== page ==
How Toxic Masculinity Killed Romeo and Juliet
With the rise of the #MeToo movement and women’s marches all around the world, stereotypical perceptions of gender roles are being called into question daily, with an emphasis on the nature of societal female oppression. Nevertheless, this hot topic is nothing new and dates back to the premodern era where even William Shakespeare seemed to have an opinion on the matter. In Romeo and Juliet, there is evidence of the author’s critique of traditional gender roles. In the realistically patriarchal society in which the plays takes place, Juliet not only defies societal norms by expressing bold female agency, but Romeo also serves as a sort of role model for Shakespeare’s alternative version of the “ideal male.”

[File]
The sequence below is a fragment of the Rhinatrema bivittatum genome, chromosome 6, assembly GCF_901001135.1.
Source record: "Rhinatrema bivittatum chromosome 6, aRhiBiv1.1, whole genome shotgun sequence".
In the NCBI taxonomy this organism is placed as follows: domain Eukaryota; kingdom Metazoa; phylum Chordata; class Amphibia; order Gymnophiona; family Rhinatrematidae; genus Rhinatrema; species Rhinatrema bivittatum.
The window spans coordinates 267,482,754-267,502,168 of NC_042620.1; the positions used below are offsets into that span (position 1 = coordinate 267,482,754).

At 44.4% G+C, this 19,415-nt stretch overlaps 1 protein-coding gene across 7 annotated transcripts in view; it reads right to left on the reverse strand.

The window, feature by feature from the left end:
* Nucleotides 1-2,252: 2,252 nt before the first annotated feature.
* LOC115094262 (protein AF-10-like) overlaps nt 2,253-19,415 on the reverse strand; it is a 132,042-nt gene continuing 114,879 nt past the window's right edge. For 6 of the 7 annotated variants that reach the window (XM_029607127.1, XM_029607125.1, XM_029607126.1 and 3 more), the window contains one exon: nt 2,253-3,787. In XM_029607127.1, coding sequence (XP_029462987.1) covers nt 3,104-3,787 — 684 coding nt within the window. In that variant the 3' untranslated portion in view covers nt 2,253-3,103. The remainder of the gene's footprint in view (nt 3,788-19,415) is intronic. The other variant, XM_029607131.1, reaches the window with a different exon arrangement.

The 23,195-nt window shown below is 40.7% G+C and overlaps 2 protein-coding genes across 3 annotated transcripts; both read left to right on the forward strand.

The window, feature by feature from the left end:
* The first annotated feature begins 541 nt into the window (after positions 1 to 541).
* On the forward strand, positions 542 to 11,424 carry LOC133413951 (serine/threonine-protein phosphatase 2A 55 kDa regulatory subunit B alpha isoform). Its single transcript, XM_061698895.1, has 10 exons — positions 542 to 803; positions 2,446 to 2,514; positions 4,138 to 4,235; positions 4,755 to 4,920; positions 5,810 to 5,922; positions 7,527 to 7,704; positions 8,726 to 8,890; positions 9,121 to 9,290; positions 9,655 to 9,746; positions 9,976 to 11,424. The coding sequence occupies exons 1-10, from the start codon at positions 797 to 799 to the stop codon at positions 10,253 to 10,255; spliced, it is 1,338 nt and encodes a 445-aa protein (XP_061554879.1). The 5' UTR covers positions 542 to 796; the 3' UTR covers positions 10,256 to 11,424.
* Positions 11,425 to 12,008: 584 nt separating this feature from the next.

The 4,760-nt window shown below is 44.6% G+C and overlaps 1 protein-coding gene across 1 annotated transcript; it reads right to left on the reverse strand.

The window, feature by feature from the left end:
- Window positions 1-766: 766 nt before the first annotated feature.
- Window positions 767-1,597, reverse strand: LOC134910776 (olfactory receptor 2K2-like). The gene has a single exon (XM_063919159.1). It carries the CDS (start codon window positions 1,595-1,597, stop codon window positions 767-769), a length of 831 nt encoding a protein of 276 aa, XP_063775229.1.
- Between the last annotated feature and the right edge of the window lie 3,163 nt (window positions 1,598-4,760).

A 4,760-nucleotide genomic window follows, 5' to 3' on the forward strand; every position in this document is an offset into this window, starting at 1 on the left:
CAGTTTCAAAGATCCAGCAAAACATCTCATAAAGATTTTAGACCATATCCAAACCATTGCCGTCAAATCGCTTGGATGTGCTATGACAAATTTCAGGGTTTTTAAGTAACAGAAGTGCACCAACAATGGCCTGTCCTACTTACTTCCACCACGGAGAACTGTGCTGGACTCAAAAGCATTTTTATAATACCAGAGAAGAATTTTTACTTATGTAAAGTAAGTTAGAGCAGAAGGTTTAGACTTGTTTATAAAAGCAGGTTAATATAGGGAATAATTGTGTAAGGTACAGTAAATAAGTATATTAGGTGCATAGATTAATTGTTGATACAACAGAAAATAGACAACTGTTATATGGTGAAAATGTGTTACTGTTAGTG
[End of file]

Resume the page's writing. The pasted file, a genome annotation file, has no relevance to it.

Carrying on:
From the opening lines of the very first scene of act 1, we already see an affirmation of masculinity. In a conversation between Gregory and Sampson, two servingmen of the house of Capulet, Gregory challenges Sampson’s dedication to the Capulets by claiming he is not “quickly moved to strike,” to which Sampson replies that “a dog of the house of Montague moves me.”1. Shakespeare suggests that simply fighting in this longstanding feud is not enough, but that a real man has to be ready to fight quickly, as if without even thinking about what he is actually fighting for—which no one seems to know in the Capulet-Montague feud anyway. In response, Gregory pushes Sampson even further, stating that “to move is to stir, and to be valiant is to stand. Therefore, if thou art moved, thou runn’st away,” which essentially implies that Sampson would run away from a fight, and therefore lacks heroism, a staple of masculinity 2 Becoming increasingly defensive, Sampson undoubtedly asserts his masculinity by calling women “the weaker vessels,” which implies that weakness is looked down upon in men, and by bragging that he would “cut off [the Montague’s maids’] heads . . . the heads of the maids, or their maidenheads. Take it in what sense thou wilt.”3 Not only does this joke seek to normalize sexual violence, murder, and rape, but it demonstrates the fragility of masculinity and the extremes which men felt they needed to go just to prove it to themselves and their peers.